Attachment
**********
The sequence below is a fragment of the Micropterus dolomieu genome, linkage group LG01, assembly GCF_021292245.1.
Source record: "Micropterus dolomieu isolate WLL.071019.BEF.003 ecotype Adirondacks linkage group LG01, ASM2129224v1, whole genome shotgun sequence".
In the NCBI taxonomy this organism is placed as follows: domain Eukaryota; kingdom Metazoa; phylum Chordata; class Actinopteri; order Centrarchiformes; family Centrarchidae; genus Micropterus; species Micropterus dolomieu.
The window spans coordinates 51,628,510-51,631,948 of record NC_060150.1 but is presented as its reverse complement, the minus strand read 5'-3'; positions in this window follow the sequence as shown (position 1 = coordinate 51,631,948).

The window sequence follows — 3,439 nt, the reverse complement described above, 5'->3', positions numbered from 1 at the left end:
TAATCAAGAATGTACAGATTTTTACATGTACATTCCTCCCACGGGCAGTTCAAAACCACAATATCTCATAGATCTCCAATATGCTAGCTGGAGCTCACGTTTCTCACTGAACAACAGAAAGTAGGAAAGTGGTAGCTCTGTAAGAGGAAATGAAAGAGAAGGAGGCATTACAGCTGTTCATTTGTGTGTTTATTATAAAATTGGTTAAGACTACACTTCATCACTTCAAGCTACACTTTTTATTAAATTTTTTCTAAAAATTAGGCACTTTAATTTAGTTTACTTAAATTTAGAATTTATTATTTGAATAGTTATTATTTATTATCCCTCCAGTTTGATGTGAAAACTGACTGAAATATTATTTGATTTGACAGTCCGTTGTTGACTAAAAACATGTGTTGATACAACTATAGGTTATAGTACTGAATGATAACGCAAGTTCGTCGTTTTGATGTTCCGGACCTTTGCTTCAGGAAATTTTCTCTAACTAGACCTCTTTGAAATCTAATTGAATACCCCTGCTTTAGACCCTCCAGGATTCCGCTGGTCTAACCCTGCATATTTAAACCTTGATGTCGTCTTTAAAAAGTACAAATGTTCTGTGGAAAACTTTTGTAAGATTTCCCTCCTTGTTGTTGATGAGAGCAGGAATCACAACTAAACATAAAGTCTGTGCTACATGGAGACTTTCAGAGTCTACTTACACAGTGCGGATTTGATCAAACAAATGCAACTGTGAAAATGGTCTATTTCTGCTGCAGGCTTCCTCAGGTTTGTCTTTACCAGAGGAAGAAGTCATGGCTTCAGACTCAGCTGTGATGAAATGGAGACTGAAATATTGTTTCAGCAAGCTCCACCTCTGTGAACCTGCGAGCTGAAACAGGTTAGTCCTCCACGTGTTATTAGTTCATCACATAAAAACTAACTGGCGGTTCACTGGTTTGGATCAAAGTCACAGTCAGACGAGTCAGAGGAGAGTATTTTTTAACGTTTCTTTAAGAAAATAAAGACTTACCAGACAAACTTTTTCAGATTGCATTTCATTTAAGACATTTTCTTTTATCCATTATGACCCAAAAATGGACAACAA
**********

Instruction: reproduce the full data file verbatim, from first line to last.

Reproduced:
The sequence below is a fragment of the Micropterus dolomieu genome, linkage group LG01, assembly GCF_021292245.1.
Source record: "Micropterus dolomieu isolate WLL.071019.BEF.003 ecotype Adirondacks linkage group LG01, ASM2129224v1, whole genome shotgun sequence".
In the NCBI taxonomy this organism is placed as follows: domain Eukaryota; kingdom Metazoa; phylum Chordata; class Actinopteri; order Centrarchiformes; family Centrarchidae; genus Micropterus; species Micropterus dolomieu.
The window spans coordinates 51,628,510-51,631,948 of record NC_060150.1 but is presented as its reverse complement, the minus strand read 5'-3'; positions in this window follow the sequence as shown (position 1 = coordinate 51,631,948).

The window sequence follows — 3,439 nt, the reverse complement described above, 5'->3', positions numbered from 1 at the left end:
TAATCAAGAATGTACAGATTTTTACATGTACATTCCTCCCACGGGCAGTTCAAAACCACAATATCTCATAGATCTCCAATATGCTAGCTGGAGCTCACGTTTCTCACTGAACAACAGAAAGTAGGAAAGTGGTAGCTCTGTAAGAGGAAATGAAAGAGAAGGAGGCATTACAGCTGTTCATTTGTGTGTTTATTATAAAATTGGTTAAGACTACACTTCATCACTTCAAGCTACACTTTTTATTAAATTTTTTCTAAAAATTAGGCACTTTAATTTAGTTTACTTAAATTTAGAATTTATTATTTGAATAGTTATTATTTATTATCCCTCCAGTTTGATGTGAAAACTGACTGAAATATTATTTGATTTGACAGTCCGTTGTTGACTAAAAACATGTGTTGATACAACTATAGGTTATAGTACTGAATGATAACGCAAGTTCGTCGTTTTGATGTTCCGGACCTTTGCTTCAGGAAATTTTCTCTAACTAGACCTCTTTGAAATCTAATTGAATACCCCTGCTTTAGACCCTCCAGGATTCCGCTGGTCTAACCCTGCATATTTAAACCTTGATGTCGTCTTTAAAAAGTACAAATGTTCTGTGGAAAACTTTTGTAAGATTTCCCTCCTTGTTGTTGATGAGAGCAGGAATCACAACTAAACATAAAGTCTGTGCTACATGGAGACTTTCAGAGTCTACTTACACAGTGCGGATTTGATCAAACAAATGCAACTGTGAAAATGGTCTATTTCTGCTGCAGGCTTCCTCAGGTTTGTCTTTACCAGAGGAAGAAGTCATGGCTTCAGACTCAGCTGTGATGAAATGGAGACTGAAATATTGTTTCAGCAAGCTCCACCTCTGTGAACCTGCGAGCTGAAACAGGTTAGTCCTCCACGTGTTATTAGTTCATCACATAAAAACTAACTGGCGGTTCACTGGTTTGGATCAAAGTCACAGTCAGACGAGTCAGAGGAGAGTATTTTTTAACGTTTCTTTAAGAAAATAAAGACTTACCAGACAAACTTTTTCAGATTGCATTTCATTTAAGACATTTTCTTTTATCCATTATGACCCAAAAATGGACAACAA